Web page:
From the Silicon Valley of California to the Diamante Valley of Costa Rica, Zander's mission is co-create a more joyful and resilient world, by living in harmony with nature and sharing solutions with others. Having grown up with a fairly standard American diet and lifestyle, he developed numerous health challenges that were made worse by modern medicine. This led him to seeking solutions outside the conventional alopathic medical system.
As Zander learned about natural and holistic health, and began experiencing it for himself, he realized that some of the most effective modalities (such as yoga, mindfulness, bodyweight exercise, the raw plant-based diet, being in nature, barefoot walking, grounding, going to bed early, the continuum concept, permaculture, etc) were all essentially being modeled for us by our closest living cousins, the other great apes (namely orangutans, bonobos, chimpanzees, and gorillas). That inspired him to focus more on learning about primatology and anthropology. In 2011, Zander moved to Costa Rica to experience living in a tropical habitat, as all wild apes do. In 2015, he invited several friends, who were best representing the ape lifestyle, to get together for a week and explore the concept of Ape Living as a group. This was a wonderful experience that led him to continue researching and developing this as a modality and retreat theme. While he had eliminated or significantly improved most of his earlier health challenges, he was still dealing with perpetual misalignment, arthritis, and bulging disks in his neck, along with associated anxiety and depression. While he was practicing the solutions he had found to some degree, his central challenge became to embrace these lifestyle changes with greater consistency and patience.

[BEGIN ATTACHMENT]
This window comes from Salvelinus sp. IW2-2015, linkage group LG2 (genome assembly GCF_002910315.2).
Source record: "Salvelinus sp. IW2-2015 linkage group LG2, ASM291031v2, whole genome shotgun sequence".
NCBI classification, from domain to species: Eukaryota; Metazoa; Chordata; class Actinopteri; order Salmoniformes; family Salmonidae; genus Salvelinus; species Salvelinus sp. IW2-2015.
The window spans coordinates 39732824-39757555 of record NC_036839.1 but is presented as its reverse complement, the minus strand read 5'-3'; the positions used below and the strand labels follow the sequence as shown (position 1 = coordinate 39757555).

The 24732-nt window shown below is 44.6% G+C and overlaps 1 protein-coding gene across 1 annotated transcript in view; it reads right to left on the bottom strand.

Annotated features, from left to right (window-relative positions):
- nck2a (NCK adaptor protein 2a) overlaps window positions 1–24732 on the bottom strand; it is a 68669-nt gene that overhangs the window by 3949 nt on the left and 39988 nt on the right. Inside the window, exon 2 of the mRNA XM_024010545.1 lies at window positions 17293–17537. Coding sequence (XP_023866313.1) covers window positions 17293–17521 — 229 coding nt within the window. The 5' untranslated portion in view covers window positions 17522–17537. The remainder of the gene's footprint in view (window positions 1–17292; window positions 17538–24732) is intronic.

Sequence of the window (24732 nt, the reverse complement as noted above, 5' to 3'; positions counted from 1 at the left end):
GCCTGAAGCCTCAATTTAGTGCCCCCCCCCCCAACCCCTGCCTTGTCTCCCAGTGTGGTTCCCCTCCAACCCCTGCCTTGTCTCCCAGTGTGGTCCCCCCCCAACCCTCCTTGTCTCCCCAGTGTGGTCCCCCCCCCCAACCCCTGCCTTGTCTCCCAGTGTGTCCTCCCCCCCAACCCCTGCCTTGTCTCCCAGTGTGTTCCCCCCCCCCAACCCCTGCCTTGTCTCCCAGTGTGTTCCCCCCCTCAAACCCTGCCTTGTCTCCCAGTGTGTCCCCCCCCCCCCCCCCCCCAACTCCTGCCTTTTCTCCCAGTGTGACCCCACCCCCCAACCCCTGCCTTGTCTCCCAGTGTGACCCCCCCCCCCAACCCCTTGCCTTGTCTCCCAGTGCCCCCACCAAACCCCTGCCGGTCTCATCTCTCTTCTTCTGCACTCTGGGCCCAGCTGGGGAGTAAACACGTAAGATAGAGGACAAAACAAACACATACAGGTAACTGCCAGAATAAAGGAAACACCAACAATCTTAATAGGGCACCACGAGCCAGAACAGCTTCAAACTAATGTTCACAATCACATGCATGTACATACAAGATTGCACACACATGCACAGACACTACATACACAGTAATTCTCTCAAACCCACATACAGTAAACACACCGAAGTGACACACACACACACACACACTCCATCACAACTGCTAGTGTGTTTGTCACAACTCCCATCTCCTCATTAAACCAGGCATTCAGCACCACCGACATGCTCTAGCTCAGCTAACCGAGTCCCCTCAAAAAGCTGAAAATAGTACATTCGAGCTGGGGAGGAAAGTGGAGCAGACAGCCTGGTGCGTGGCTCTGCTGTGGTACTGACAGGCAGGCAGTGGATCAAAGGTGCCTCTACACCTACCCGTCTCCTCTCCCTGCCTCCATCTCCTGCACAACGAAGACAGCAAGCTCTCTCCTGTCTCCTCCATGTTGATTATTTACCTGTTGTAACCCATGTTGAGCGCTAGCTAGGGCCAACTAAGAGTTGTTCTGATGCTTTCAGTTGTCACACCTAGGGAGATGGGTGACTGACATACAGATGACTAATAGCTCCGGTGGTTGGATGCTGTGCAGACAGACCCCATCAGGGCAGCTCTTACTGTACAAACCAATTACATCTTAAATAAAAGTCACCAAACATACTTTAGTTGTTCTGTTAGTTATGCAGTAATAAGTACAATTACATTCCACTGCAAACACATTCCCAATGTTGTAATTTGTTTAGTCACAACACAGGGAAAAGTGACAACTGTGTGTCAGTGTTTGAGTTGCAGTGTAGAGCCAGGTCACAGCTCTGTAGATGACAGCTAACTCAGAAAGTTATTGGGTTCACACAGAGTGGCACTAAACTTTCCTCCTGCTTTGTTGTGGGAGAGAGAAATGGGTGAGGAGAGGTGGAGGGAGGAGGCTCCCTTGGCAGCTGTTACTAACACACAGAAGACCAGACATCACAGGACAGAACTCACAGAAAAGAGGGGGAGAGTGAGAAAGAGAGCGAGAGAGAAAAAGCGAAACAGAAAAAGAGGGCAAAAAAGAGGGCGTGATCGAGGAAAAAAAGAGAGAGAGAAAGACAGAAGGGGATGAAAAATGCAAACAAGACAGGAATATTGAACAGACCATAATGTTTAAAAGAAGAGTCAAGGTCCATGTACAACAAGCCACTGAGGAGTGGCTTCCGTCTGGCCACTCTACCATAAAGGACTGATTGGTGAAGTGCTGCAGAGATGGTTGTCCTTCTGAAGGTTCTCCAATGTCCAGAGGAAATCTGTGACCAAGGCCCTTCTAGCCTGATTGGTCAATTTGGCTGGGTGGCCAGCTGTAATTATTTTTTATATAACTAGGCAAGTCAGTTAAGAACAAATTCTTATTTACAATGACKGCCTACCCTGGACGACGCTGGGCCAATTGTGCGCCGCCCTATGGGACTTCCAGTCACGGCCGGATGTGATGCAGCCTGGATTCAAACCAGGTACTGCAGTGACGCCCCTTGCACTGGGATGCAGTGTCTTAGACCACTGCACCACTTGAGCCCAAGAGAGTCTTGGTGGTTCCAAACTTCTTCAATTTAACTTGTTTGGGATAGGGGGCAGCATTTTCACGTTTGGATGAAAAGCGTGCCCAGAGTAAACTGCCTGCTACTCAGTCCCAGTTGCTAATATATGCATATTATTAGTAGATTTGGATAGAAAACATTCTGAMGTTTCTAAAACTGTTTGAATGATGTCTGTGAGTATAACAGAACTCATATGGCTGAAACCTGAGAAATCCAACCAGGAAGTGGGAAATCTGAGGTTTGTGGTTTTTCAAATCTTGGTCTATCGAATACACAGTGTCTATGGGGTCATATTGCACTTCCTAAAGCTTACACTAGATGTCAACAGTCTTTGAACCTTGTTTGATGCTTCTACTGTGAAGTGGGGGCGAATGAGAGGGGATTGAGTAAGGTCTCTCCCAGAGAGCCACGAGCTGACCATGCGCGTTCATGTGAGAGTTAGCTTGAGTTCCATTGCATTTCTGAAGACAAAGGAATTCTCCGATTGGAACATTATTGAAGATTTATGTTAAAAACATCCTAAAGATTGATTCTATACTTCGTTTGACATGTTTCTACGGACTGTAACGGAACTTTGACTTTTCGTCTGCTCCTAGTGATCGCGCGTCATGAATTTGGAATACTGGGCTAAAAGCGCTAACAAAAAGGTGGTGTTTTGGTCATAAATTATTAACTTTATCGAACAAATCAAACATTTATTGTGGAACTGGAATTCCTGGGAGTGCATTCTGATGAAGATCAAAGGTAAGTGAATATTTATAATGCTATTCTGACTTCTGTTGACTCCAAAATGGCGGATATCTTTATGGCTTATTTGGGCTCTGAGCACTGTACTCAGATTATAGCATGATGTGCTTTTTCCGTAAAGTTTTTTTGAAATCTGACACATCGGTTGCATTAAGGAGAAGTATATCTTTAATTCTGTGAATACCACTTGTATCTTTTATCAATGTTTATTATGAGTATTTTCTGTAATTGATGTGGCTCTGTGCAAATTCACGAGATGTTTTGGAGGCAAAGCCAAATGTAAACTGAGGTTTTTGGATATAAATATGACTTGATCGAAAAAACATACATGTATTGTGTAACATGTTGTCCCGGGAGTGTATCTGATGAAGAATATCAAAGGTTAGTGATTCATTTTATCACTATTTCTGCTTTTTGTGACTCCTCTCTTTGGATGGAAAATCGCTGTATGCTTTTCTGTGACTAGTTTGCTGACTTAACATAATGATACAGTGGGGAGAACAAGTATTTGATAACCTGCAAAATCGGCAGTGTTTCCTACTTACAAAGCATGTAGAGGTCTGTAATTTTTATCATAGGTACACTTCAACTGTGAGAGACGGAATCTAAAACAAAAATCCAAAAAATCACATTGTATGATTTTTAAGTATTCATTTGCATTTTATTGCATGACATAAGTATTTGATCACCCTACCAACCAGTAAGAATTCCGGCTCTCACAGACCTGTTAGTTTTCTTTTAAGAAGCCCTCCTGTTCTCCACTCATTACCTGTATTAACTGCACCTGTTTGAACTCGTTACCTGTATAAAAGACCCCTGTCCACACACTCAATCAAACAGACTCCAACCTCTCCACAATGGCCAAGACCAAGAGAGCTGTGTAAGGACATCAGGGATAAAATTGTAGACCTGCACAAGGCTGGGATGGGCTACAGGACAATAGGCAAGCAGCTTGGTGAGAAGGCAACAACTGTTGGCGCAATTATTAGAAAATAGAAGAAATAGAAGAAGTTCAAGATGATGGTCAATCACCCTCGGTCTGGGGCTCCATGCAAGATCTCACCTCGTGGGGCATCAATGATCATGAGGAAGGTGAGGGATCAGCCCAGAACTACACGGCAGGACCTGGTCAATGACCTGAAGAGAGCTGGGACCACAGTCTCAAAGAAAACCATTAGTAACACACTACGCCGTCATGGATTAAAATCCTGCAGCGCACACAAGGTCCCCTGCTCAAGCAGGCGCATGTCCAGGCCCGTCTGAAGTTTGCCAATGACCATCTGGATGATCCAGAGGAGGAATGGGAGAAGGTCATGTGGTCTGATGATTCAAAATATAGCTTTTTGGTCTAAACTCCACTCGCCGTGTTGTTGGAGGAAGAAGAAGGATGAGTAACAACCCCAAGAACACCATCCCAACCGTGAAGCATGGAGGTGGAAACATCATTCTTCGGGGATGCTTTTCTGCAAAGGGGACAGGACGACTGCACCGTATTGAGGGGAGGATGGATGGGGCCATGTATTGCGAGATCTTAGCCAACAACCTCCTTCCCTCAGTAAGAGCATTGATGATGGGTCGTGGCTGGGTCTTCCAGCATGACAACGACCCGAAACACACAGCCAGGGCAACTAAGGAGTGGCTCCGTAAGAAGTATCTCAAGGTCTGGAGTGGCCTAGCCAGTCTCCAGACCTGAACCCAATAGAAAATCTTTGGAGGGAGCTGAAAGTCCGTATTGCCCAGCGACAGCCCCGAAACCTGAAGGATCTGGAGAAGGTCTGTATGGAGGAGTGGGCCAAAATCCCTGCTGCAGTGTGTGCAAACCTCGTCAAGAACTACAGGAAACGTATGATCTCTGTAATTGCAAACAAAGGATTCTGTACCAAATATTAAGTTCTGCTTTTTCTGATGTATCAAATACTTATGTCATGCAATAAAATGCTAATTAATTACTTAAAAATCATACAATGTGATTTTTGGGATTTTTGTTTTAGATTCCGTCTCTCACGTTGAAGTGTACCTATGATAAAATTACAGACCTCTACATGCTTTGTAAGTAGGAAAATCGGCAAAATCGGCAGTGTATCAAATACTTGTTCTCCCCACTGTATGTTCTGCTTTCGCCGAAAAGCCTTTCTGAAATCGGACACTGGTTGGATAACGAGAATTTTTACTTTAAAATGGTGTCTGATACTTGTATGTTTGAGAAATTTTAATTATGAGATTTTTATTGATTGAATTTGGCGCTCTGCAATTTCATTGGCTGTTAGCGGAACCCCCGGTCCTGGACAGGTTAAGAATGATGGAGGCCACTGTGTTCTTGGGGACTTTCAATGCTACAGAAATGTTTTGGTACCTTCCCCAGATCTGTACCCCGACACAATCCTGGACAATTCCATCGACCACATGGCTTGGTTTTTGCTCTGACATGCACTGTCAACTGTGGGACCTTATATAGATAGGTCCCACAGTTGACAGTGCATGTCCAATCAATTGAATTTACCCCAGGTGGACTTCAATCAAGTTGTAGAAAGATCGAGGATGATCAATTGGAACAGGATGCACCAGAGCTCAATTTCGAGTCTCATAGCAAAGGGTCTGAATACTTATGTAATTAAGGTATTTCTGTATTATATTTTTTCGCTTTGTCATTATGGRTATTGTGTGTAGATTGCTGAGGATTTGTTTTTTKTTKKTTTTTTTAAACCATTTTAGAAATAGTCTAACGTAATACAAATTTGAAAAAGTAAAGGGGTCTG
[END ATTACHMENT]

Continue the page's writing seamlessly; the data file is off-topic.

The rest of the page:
Later that year, Zander discovered a breathing technique unlike any he had encountered in yoga classes, a form of Tibetan Tummo, which dramatically alleviated the negative emotions surrounding his neck problems. This allowed him to better manage his healing process. Eager to share this profound method with others, he began teaching friends and strangers alike, wherever he went. Before long, he was leading formal breathing workshops called Respiration Yoga and integrating multiple techniques. Considering it from an anthropological perspective, he realized that Tummo, which is often practiced in conjunction with cold exposure, relates to our species' unique adaptations to living in semi-aquatic environments and colder climates, and its benefits seem to validate the “aquatic ape theory”. He is currently researching these and related topics to begin sharing his insights and experiences on ApeLiving.com.
In addition to facilitating Ape Living and Respiration Yoga workshops, Zander is now working with Upward Spirals and the Diamante Valley Solution Center to help co-create a more ecologically harmonious world.